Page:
News and Reports
Rambo Draws Worlds Attention to Forgotten Crisis in Burma
As Sylvester Stallones Rambo premiers in London tonight, the Burma Campaign UK welcomed the attention it is bringing to one of the worst human rights and humanitarian crises in the world.
Burmese refugees who have been forced to flee their homes following attacks on their villages will be attending the premier.
The fourth Rambo movie is set in Karen State, Eastern Burma, where the countrys brutal military dictatorship is engaged in ethnic cleansing against the Karen people. Rambo goes into Burma to rescue aid workers who have been kidnapped by the regime.
As part of its war against the Karen people the Burmese army attacks peaceful villages, burning homes, raping women and children, killing and torturing villagers. More than 3,200 villages have been destroyed, and half a million people forced from their homes. The regime does not allow aid to reach these people, and so the only way to get aid to them is to deliver it cross border from neighbouring countries. However, very little aid is delivered. In Burma a child dies every four minutes from hunger and disease.
By setting Rambo in Burma, Sylvester Stallone has done more than governments or the United Nations to draw attention to the crisis going on out of sight in the jungles of Eastern Burma, said Mark Farmaner, Director of the Burma Campaign UK. The Karen people are being slaughtered, but the world looks the other way. Normally for a crisis on this scale you would see the UN going in with peacekeepers and aid.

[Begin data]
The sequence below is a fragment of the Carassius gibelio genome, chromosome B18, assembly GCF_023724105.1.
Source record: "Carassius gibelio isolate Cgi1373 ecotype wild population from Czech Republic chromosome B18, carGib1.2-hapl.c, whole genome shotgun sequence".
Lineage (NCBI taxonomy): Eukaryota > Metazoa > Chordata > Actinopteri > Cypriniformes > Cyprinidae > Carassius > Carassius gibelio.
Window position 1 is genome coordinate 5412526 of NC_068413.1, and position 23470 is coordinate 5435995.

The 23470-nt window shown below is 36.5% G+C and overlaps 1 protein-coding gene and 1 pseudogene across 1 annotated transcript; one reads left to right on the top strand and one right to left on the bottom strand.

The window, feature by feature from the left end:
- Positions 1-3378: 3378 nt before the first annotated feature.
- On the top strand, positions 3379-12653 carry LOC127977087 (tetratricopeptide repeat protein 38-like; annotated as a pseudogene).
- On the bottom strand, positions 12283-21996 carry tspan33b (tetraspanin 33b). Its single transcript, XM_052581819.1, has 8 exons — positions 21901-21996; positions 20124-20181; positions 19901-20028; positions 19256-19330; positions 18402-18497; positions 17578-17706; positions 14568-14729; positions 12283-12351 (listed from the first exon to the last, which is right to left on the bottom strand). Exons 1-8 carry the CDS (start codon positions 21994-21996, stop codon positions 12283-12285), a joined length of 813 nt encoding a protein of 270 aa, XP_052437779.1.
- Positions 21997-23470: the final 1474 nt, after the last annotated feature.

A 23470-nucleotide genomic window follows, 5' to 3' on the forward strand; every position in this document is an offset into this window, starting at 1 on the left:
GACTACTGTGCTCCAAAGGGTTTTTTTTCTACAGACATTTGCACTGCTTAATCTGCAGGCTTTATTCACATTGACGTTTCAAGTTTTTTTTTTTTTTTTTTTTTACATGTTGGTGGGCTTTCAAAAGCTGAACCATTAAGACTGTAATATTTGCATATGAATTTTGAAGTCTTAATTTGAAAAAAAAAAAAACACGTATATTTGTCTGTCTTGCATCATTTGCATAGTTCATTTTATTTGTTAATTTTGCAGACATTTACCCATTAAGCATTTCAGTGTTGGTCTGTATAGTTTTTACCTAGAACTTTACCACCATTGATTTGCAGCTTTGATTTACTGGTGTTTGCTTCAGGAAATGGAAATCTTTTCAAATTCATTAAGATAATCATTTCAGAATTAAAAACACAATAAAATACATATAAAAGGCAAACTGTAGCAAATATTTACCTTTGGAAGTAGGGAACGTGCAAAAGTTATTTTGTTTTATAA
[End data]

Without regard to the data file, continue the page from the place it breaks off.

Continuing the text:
Attacks on the Karen people have been going on since Burma gained independence in 1948. Burma has been ruled by various dictatorships since 1962. In September 2007 Buddhist monks led protests against the dictatorship, which were brutally suppressed with thousands of monks arrested. The regime is now stepping up its attacks in Karen state. There has been no response from the international community.
Some governments might look down on celebrities getting involved in international issues, said Mark Farmaner, but if governments were doing their jobs, it would not take a Rambo movie to draw attention to a crisis on this scale.
For more information contact Mark Farmaner on 020 7324 4710
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